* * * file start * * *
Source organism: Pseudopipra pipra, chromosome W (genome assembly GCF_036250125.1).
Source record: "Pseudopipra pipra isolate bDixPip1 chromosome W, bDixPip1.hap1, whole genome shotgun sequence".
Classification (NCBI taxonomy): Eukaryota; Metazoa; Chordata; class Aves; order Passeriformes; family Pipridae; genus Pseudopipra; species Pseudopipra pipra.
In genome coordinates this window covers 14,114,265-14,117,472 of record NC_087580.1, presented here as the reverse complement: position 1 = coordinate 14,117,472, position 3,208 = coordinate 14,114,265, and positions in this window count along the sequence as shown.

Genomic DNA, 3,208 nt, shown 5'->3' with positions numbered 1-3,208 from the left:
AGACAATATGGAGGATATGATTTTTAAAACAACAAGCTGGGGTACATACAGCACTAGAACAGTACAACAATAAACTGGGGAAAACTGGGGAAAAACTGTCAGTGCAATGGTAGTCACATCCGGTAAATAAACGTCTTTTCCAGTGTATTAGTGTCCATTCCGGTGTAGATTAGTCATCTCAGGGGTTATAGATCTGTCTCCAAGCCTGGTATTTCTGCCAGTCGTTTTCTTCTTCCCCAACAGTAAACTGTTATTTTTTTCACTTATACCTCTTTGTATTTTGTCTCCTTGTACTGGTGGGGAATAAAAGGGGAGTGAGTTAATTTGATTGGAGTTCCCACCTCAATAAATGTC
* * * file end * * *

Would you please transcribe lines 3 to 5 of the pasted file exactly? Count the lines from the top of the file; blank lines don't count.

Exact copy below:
Classification (NCBI taxonomy): Eukaryota; Metazoa; Chordata; class Aves; order Passeriformes; family Pipridae; genus Pseudopipra; species Pseudopipra pipra.
In genome coordinates this window covers 14,114,265-14,117,472 of record NC_087580.1, presented here as the reverse complement: position 1 = coordinate 14,117,472, position 3,208 = coordinate 14,114,265, and positions in this window count along the sequence as shown.

Genomic DNA, 3,208 nt, shown 5'->3' with positions numbered 1-3,208 from the left: